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How Peyton Manning Could Parlay Omaha Productions Into NFL Ownership

  • Over a half-dozen firms have tried to invest in Manning’s Omaha Productions.
  • Will Manning eventually raise capital to buy an NFL team?
Ron Chenoy-USA TODAY Sports

Peyton Manning has worn many hats during his career — five-time MVP, two-time Super Bowl champion, Hall of Famer, brand ambassador, and half of the popular “ManningCast” with his brother Eli.

All those jobs could be preparing the 46-year-old football legend for his ultimate role: NFL team owner.

Manning’s Los Angeles-based Omaha Productions gives him the kind of high-growth business asset that could transform him from multimillionaire to billionaire — and maybe the majority owner of an NFL franchise.

Not a minority owner. Not window dressing for an investment group looking to exploit his famous name. Manning could be calling the shots alongside power players like Jerry Jones of the Dallas Cowboys and Robert Kraft of the New England Patriots.

Don’t believe it? Consider this: More than a half-dozen companies have already tried to invest in the fast-growing entertainment company, sources told Front Office Sports — and Omaha’s not even two years old.

It’s Peyton’s World

The NFL’s billionaire owners club is an exclusive fraternity — it even rejected future U.S. President Donald Trump’s bid to buy the Buffalo Bills in 2014. But the Mannings are NFL royalty.

If Peyton Manning can raise enough capital to buy a franchise, the league’s owners would likely welcome him with open arms, said sources.

  • Manning was one of the NFL’s most popular and personable players over his 18-year career.
  • That’s why every league media partner from Fox Sports to ESPN has pursued him relentlessly since his retirement in 2016. 

“The world is his oyster. Peyton can do whatever he wants to do — which is a nice position to be in,” said consultant Lee Berke, who’s worked with over 50 sports franchises including the Pittsburgh Steelers.

Omaha declined to comment, but Eli Manning told Front Office Sports his older brother is excited about the company’s potential. Among many projects, Omaha produces “Peyton’s Places” and “Eli’s Places” for the ESPN+ streaming platform. 

“I don’t know what the future is, but Peyton works hard on it. This is something he’s committed to,” said Eli Manning. “He’s done a great job building a lot of new content through it. I think he’s having fun along the way.”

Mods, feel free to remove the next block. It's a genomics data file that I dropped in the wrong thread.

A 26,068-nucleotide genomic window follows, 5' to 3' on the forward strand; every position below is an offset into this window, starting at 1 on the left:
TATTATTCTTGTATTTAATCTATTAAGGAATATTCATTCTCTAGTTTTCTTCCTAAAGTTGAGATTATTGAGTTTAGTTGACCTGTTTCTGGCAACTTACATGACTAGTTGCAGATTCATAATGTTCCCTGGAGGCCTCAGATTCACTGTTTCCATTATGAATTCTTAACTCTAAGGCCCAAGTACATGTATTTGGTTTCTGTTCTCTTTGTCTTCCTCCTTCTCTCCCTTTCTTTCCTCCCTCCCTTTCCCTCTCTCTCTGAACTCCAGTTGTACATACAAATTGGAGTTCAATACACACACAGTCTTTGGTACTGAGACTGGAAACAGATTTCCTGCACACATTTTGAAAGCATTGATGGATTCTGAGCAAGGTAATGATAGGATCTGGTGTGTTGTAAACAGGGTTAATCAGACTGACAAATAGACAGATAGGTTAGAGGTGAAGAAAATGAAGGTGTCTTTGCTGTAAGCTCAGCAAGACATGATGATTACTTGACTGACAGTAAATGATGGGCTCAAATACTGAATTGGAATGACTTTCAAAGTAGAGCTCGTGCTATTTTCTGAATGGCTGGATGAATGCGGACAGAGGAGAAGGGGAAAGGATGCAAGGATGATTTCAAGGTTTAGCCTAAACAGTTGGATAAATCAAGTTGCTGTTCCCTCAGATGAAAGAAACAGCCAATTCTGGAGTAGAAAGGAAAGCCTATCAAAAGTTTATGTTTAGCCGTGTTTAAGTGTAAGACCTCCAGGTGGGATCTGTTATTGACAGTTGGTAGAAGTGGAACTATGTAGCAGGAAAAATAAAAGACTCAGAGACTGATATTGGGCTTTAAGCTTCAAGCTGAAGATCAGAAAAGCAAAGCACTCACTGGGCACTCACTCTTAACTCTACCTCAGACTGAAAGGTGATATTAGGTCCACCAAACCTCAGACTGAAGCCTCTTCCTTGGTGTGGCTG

Growing Empire

The three-way business relationship between Omaha, the NFL, and ESPN owner Disney keeps growing. The league is putting “The Sheriff” in charge of key properties:

  • The NFL and Disney have tasked Omaha with reformatting the Pro Bowl into a Las Vegas-based flag football event, climaxing with a game simulcast on Disney’s ABC and ESPN on Feb. 5, 2023.
  • Earlier this year, Manning executive-produced the league’s “NFL Honors” award show on ABC.
  • The Emmy-award winning “Monday Night Football with Peyton and Eli” is back for a second season on ESPN2 with 10 games, including an NFL Wild Card telecast.
  • With giant Amazon looking to steal the “ManningCast,” ESPN extended its deal with Peyton Manning and Omaha through the 2024 season.

Omaha has also produced MegaCasts for the PGA Tour starring Joe Buck and Michael Collins, as well as Rob Gronkowski’s “GronkCast” for an ESPN/UFC pay-per-view.

“Omaha has reimagined MegaCasts the same way [ESPN Films’] 30 For 30 reimagined documentaries,” said a source.

This fall, Omaha will also team up with Pat McAfee for a six-game package of college football games. On the sports betting side, Omaha has a content deal with Caesars Sportsbook.

It’s moving into the entertainment space, too.

Eli Manning’s undercover role at Penn State as “Chad Powers” has caught the attention of Hollywood, as TV execs now want to created a scripted series around the fictional QB a la Ted Lasso. Omaha, meanwhile, has filed trademark applications for “Chad Powers” and “Think Fast. Run Fast.”